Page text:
In the past year — and especially with the growth of the “occupy” movement — police interfering with photographers or pedestrians trying to snap a photo of them has been in the news quite a lot. Just yesterday we reported on the Olympics’ security guards who landed in hot water after harassing photogs shooting from public land. In the past, this was no problem, as police officers had little to fear in way of personal liability when they interfered; however, a new Connecticut bill — the first of its kind — may soon change that.
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Famous Photographers Holding Their Iconic Photographs

San Diego-based photographer Tim Mantoani has an awesome project and book titled “Behind Photographs” that consists of 20×24-inch Polaroid portraits of famous photographers posing with their most iconic photographs. The film costs $200 per shot, and Mantoani has created over 150 of the portraits already since starting the project five years ago.
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Interviews with Five Renowned NYC Street Photographers

Here are five interesting interview excerpts with renowned street photographers. They’re from Everybody Street, a documentary on NYC street photographers that recently finished raising funds through Kickstarter. The video above features Bruce Gilden.
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The Crazy Hazards of Being a National Geographic Photographer

Ever wonder what National Geographic photographers go through to get the beautiful shots that appear in the yellow-bordered magazine? The Photo Society — an interesting new website created by the magazine’s Photographer’s Advisory Board — recently surveyed 45 Nat Geo photographers about hazards they’ve encountered while on assignment. All the incidences were then counted up and turned into a fascinating table showing how “glamorous” the photographers’ lives are. You can also read short vignettes of these experiences here.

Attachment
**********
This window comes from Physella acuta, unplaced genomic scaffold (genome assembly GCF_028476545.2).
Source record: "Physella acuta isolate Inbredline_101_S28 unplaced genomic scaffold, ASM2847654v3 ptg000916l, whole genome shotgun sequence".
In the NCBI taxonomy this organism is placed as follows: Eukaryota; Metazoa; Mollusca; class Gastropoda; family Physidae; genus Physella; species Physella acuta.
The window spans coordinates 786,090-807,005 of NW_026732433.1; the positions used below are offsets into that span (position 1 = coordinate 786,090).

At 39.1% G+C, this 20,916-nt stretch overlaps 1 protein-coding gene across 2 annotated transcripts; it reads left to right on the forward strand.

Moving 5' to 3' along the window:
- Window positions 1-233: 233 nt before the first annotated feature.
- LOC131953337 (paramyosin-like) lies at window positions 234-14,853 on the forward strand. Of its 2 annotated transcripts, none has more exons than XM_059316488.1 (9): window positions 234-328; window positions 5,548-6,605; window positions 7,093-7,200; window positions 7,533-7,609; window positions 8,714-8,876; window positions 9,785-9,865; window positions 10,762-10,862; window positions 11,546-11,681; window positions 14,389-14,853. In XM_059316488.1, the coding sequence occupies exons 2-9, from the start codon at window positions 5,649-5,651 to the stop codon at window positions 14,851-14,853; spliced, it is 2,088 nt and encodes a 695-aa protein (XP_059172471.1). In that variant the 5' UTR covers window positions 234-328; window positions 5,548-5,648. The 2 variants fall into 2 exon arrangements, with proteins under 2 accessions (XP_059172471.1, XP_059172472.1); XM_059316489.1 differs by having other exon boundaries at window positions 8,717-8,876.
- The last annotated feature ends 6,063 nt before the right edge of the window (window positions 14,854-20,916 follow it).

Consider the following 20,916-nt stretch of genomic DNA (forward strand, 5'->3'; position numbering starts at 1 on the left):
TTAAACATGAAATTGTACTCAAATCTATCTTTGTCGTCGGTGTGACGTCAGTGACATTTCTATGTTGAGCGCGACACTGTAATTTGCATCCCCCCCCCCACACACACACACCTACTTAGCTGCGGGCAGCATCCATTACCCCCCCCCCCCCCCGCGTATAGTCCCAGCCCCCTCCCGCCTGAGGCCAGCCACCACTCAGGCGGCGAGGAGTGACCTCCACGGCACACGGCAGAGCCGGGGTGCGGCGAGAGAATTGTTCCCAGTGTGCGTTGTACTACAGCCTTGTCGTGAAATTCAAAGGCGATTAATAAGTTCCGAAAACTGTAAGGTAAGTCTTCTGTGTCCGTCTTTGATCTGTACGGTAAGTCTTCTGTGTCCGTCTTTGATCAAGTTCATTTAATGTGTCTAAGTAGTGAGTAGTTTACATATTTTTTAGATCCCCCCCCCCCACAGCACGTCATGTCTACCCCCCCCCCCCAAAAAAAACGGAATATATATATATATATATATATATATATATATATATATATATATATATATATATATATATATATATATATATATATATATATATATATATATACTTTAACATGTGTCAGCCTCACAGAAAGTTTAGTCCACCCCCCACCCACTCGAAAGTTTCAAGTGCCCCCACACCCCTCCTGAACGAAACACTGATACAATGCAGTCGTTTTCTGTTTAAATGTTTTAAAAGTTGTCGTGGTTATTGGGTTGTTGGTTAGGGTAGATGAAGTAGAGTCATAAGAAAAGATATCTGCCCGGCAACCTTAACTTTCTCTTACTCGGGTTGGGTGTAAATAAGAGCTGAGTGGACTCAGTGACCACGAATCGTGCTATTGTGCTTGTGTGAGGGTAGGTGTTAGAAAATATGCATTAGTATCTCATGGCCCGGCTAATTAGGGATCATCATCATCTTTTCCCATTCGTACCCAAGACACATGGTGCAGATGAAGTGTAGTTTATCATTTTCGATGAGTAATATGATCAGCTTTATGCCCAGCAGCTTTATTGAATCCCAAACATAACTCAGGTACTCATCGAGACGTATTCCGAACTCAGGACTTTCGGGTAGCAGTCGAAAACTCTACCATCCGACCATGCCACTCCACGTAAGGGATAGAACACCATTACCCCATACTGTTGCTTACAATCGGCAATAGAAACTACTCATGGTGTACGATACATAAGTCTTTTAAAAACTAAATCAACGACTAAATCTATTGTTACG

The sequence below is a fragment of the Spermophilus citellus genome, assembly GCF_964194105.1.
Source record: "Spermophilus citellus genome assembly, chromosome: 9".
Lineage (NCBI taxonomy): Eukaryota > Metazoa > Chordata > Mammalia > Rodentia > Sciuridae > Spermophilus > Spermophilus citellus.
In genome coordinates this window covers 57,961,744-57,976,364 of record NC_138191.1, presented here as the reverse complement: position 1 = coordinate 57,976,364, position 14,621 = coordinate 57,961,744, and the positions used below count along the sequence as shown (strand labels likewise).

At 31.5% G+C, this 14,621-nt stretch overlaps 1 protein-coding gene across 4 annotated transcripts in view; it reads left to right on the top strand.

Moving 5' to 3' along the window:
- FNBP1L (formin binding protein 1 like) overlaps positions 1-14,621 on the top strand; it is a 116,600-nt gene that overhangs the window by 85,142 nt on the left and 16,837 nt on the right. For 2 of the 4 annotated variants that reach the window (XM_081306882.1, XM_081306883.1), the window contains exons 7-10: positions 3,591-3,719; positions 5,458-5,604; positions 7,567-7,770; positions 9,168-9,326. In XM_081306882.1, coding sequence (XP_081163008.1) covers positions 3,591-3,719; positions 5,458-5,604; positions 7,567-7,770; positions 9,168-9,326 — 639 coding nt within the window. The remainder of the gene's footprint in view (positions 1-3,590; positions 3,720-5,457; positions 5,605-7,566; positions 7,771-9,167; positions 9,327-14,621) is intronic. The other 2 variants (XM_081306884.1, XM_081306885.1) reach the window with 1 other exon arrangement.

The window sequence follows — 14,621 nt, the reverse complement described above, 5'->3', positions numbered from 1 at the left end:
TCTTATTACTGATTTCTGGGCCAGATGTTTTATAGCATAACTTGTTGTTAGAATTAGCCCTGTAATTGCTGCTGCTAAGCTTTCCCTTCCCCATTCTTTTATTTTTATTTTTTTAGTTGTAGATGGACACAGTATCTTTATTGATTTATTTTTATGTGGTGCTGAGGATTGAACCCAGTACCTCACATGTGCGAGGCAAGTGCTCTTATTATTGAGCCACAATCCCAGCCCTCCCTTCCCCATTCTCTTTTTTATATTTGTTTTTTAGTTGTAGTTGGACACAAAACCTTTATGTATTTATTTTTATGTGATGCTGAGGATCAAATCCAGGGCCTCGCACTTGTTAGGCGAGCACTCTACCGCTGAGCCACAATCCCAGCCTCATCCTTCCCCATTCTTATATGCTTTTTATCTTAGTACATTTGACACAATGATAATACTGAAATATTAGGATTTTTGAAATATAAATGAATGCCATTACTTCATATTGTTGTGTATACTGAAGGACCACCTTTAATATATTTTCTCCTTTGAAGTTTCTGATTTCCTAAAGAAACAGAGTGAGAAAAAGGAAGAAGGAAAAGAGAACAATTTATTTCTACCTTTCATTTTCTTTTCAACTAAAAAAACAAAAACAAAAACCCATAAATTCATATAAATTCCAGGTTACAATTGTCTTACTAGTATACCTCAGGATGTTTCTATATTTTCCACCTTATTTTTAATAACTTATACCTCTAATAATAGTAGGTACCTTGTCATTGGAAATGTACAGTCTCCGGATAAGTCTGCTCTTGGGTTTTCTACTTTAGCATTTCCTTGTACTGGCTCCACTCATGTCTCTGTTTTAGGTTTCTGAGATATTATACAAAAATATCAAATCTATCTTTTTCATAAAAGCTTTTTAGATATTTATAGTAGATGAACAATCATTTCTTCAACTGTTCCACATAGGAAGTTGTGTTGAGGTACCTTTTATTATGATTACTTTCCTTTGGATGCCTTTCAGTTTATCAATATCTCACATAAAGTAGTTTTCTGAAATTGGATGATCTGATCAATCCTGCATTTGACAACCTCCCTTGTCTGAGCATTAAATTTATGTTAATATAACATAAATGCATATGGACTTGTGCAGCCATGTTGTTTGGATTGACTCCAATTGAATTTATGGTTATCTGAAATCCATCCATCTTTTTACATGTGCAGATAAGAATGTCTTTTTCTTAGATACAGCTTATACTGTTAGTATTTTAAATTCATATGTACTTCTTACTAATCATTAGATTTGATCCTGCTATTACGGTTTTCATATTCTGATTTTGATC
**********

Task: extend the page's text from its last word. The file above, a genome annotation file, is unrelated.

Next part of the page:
The Hazards of a National Geographic Photographer… [The Photo Society]


Thanks for sending in the tip, Brian!

CNN Lays Off Photojournalists, Citing the Accessibility of Quality Cameras

Roughly 50 staffers at CNN were given pink slips today, including nearly a dozen photojournalists. In an email to the staff, Senior VP Jack Womack cited the accessibility of cameras and the growth of citizen journalism as reasons for the terminations:

We also spent a great deal of time analyzing how we utilize and deploy photojournalists across all of our locations in the U.S. [...] We looked at the impact of user-generated content and social media, CNN iReporters and of course our affiliate contributions in breaking news. Consumer and pro-sumer technologies are simpler and more accessible. Small cameras are now high broadcast quality. More of this technology is in the hands of more people. After completing this analysis, CNN determined that some photojournalists will be departing the company.

CNN’s citizen journalism initiative, iReport, has proved extremely valuable as a source of imagery during things like disasters and protests. However, it has also received criticism for not paying for submitted photos — even those that are subsequently broadcast worldwide.

(via The Hollywood Reporter via FilmmakerIQ)


Image credit: CNN by Ayushπ